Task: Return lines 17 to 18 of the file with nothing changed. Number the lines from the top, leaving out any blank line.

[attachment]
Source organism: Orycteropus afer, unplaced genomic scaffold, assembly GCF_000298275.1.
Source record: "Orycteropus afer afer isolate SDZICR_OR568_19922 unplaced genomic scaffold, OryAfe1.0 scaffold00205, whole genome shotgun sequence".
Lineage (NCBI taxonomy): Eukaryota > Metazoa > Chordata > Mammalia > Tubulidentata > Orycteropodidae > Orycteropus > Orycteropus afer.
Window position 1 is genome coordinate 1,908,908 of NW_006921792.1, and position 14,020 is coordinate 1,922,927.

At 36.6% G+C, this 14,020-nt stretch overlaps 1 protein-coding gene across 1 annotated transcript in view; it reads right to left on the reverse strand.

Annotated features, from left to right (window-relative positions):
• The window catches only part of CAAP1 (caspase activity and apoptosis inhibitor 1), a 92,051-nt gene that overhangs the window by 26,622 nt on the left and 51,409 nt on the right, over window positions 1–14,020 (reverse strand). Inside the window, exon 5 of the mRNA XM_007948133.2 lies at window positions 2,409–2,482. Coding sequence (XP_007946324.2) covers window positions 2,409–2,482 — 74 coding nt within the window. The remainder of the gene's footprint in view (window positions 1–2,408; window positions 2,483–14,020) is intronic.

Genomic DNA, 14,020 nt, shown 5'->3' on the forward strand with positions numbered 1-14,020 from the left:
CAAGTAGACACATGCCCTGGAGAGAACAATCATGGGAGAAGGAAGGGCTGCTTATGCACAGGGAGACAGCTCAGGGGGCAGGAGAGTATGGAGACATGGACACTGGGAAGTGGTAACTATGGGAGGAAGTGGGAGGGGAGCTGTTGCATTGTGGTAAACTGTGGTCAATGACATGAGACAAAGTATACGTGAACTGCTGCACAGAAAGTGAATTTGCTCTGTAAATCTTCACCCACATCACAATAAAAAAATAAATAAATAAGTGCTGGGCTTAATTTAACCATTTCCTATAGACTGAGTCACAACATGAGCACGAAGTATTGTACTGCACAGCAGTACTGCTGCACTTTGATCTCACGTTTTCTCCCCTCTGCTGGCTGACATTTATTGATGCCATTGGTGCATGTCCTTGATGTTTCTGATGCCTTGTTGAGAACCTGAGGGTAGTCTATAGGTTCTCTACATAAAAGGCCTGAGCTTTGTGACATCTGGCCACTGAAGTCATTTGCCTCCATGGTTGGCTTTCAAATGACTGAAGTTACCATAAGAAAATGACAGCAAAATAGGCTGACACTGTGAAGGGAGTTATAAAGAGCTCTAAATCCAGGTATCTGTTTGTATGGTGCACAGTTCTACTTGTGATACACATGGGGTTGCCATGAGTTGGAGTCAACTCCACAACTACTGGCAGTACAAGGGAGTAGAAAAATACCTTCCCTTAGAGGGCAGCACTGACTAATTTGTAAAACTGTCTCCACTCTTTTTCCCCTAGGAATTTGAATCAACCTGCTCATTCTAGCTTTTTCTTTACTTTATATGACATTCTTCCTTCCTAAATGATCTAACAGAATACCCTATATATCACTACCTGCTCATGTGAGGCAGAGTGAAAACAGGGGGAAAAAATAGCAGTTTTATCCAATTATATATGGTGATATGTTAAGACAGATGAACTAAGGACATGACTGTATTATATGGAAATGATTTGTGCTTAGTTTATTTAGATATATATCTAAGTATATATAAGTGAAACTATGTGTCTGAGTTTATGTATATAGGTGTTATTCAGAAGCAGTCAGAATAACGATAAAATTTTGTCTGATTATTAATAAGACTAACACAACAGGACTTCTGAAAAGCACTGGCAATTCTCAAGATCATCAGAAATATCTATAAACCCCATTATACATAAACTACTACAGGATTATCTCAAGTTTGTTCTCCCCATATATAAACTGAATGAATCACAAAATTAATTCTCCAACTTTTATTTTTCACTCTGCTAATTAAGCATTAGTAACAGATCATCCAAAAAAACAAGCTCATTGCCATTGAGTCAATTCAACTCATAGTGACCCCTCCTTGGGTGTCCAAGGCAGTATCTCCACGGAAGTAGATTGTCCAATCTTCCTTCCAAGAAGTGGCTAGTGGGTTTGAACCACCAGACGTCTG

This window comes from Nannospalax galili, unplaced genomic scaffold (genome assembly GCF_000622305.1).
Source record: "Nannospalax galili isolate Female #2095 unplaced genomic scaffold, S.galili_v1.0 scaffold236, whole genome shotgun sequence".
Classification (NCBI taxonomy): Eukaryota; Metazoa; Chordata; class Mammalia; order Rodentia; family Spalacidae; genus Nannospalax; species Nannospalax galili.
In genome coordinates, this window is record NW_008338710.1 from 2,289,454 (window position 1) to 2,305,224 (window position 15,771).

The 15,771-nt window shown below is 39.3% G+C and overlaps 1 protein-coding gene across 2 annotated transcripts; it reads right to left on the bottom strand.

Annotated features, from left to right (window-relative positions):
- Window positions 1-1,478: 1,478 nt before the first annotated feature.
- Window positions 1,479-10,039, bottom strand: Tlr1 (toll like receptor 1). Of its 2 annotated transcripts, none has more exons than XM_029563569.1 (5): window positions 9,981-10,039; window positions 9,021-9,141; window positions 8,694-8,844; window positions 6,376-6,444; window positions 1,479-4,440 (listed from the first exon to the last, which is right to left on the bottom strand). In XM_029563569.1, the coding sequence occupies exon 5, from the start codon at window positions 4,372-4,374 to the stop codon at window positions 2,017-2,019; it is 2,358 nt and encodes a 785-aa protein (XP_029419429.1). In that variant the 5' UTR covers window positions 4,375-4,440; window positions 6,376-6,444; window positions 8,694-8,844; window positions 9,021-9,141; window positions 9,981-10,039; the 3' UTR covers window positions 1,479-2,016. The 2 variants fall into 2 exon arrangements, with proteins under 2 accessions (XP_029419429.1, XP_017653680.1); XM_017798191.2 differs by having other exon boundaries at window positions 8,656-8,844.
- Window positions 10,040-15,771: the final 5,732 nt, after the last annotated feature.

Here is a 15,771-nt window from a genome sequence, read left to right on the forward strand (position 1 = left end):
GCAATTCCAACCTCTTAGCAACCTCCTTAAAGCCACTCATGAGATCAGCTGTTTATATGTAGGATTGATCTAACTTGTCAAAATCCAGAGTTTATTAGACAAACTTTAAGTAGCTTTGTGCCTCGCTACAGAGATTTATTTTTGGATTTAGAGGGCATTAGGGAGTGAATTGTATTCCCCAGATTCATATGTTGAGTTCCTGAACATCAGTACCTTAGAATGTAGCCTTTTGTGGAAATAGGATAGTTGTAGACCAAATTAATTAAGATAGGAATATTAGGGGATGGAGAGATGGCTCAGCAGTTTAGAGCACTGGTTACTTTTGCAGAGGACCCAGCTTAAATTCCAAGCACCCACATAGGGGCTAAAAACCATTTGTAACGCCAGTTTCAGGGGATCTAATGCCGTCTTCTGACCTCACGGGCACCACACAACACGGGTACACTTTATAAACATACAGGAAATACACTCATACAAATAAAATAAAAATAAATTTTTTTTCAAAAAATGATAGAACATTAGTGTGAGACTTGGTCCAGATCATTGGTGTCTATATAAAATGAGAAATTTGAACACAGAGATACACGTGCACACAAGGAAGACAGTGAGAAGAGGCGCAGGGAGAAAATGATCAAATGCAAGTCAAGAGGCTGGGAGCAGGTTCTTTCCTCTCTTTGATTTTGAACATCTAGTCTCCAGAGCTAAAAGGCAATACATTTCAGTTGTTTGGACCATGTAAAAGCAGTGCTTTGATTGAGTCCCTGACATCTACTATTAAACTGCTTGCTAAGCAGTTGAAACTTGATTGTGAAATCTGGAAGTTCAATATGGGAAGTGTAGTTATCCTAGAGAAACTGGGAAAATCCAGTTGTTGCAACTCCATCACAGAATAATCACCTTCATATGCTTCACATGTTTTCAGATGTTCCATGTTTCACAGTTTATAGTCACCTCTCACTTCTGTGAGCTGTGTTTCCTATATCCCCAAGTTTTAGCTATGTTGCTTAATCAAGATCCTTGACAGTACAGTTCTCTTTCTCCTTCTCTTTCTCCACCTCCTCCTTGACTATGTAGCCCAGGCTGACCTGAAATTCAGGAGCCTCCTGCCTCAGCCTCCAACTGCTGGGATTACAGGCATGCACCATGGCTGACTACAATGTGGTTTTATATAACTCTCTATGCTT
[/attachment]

- Window positions 1,479-10,039, bottom strand: Tlr1 (toll like receptor 1). Of its 2 annotated transcripts, none has more exons than XM_029563569.1 (5): window positions 9,981-10,039; window positions 9,021-9,141; window positions 8,694-8,844; window positions 6,376-6,444; window positions 1,479-4,440 (listed from the first exon to the last, which is right to left on the bottom strand). In XM_029563569.1, the coding sequence occupies exon 5, from the start codon at window positions 4,372-4,374 to the stop codon at window positions 2,017-2,019; it is 2,358 nt and encodes a 785-aa protein (XP_029419429.1). In that variant the 5' UTR covers window positions 4,375-4,440; window positions 6,376-6,444; window positions 8,694-8,844; window positions 9,021-9,141; window positions 9,981-10,039; the 3' UTR covers window positions 1,479-2,016. The 2 variants fall into 2 exon arrangements, with proteins under 2 accessions (XP_029419429.1, XP_017653680.1); XM_017798191.2 differs by having other exon boundaries at window positions 8,656-8,844.
- Window positions 10,040-15,771: the final 5,732 nt, after the last annotated feature.